If the recent International Consumer Electronics Show in Las Vegas is any indication, a new wave of fitness technology is on its way.
The Associated Press reported that “wearable computing devices” — from watches and wristbands to eyeglasses — are igniting “an explosion of hope and creativity that’s engaged both startups and big companies.” Among market targets is the fitness community.
The Consumer Electronics Association says that last year, 13 percent of U.S. consumers said they intended to buy a wearable fitness product within the next 12 months. That’s up 3 percent from 2012.
I read several of the stories coming out of Las Vegas and couldn’t believe the avalanche of fitness gadgets coming down from on high.
Despite being a bit of Luddite by modern standards, I personally know that GPS watches have made a big difference in my running life, yet still provide me with occasionally technological hair-pulling. (At least they don’t involve the bane of my tech existence: passwords!)
I’m on my third Garmin Forerunner in seven years, going from a clunky Forerunner 205, to a Forerunner 410 with touch-sensitive bezel and finally the “simplified” Forerunner 10.
Each one has its downfalls, including losing charging capacity, but surprising to me, my current 10 is my least favorite. It doesn’t show a run’s time, pace and mileage on one screen, I have to hit a button on the side of the watch. Plus, I can only charge it via hooking it up to my computer. Ugh.
Increasingly the technology is moving toward syncing with smart phones, which I will never use. I absolutely refuse to carry my phone on a run.
The Magellan Echo smart sports watches syncs with mobile devices to make the most out of the user’s sports applications, including music, by viewing and controlling them while the phone is tucked away. The Echo streams data and controls from your smart phone to your wrist. At a glance, you can see distance, pace, and heart rate from apps in real time.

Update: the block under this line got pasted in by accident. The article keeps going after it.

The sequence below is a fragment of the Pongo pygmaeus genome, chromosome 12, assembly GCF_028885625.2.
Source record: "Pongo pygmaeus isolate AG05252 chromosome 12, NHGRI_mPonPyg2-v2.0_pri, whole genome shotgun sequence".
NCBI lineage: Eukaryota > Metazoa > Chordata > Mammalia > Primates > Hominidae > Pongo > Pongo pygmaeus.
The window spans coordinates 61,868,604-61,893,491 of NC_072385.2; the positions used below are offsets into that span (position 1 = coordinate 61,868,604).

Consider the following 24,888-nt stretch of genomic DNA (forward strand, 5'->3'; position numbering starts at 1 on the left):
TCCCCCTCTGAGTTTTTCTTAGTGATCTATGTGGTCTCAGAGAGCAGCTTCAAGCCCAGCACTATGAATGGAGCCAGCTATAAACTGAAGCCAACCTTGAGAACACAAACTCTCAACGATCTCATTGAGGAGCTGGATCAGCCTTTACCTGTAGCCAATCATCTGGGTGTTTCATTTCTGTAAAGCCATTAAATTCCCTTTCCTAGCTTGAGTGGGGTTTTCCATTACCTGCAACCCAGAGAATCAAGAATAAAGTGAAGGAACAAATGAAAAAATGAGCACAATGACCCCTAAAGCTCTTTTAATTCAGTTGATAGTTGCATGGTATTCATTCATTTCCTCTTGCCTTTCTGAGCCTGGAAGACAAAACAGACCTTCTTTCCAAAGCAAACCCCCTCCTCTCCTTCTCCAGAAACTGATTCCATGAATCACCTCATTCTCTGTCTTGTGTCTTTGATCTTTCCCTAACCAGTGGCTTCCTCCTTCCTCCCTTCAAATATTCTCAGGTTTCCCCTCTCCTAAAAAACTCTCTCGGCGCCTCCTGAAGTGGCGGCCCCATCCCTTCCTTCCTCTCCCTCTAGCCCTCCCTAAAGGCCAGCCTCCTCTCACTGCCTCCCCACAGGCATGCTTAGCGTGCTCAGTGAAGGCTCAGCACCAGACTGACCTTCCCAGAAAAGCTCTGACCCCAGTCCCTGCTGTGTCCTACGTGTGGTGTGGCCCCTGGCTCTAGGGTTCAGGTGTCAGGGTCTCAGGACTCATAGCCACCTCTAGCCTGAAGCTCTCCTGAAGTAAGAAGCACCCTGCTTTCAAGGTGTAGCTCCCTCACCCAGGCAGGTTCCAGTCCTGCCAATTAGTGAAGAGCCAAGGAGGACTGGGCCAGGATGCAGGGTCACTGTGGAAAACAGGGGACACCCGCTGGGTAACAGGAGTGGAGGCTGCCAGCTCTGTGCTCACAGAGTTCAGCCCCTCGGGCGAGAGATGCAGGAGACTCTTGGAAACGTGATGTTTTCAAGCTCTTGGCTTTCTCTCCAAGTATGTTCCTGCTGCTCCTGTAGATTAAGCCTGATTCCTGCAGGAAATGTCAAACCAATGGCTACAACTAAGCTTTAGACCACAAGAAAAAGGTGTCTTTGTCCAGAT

Among the “wearables” are fitness bands for the wrist, which perform much of their motion tracking via smart phones, which already contain the motion sensors that let the fitness bands act as advanced pedometers.
Popular ones to date have included FitBit, Jawbone and Nike FuelBand.
The new year promises a dizzying array of FitBit-type fitness bands, which count steps, have heart sensors, measure your sleep and motivational companion apps to motivate you and tell you how well you’re doing.
Those include the Sony SmartBand, a sensor-packed band that has no display and interacts wirelessly with an Android smartphone or tablet through an app called Lifelog. It keeps a daily record of activities and recommends actions for the future.
SmartBand also informs its wearer of incoming calls and messages by vibrating. Users listening to music can use it to play, pause or skip tracks.
Similarly, LG’s Lifeband Touch also offers a constant link to your phone including messaging notifications like incoming calls and texts. Plus, it links with headphones that monitor your heart rate through your ears.
“So it’ll not only play your music, you can also take phone calls and monitor your heart rate at the same time,” LG’s Tim Alessi told AP.
Meanwhile, the BASIS band will be able to track perspiration and skin temperature, according to Tejash Unadkat of BASIS Science.
And Fitbug Orb activity trackers, which you can place virtually anywhere on your body, has introduced KiK Plans. It is the first ever customized exercise and diet programs that work to provide the guidance needed to reach health and fitness goals for important occasions.
Amy Minkel, co-owner of Fleet Feet Sports Mount Pleasant, says people are looking for fitness bands and that over the holidays they had inquiries about the Nike FuelBand. Unfortunately, the store couldn’t carry it because of the contract between Nike and Apple.
She adds national Fleet Feet representatives are working to find a fitness band appropriate for the general population that shops at one of its more than 100 franchises nationwide.
Minkel says the key to any fitness product for beginners is simplicity.
“We cater to a lot of beginners. They like technology, but they want it to be super simple,” she says.
Minkel says other considerations are accessories — people don’t want a lot of special cords to keep track of — and how long a device holds a charge.
“I don’t think folks are looking for the latest and greatest in fitness gadgets like they do phones and computers. They prefer to stick with what works.”
Reach David Quick at 937-5516 or email@example.com.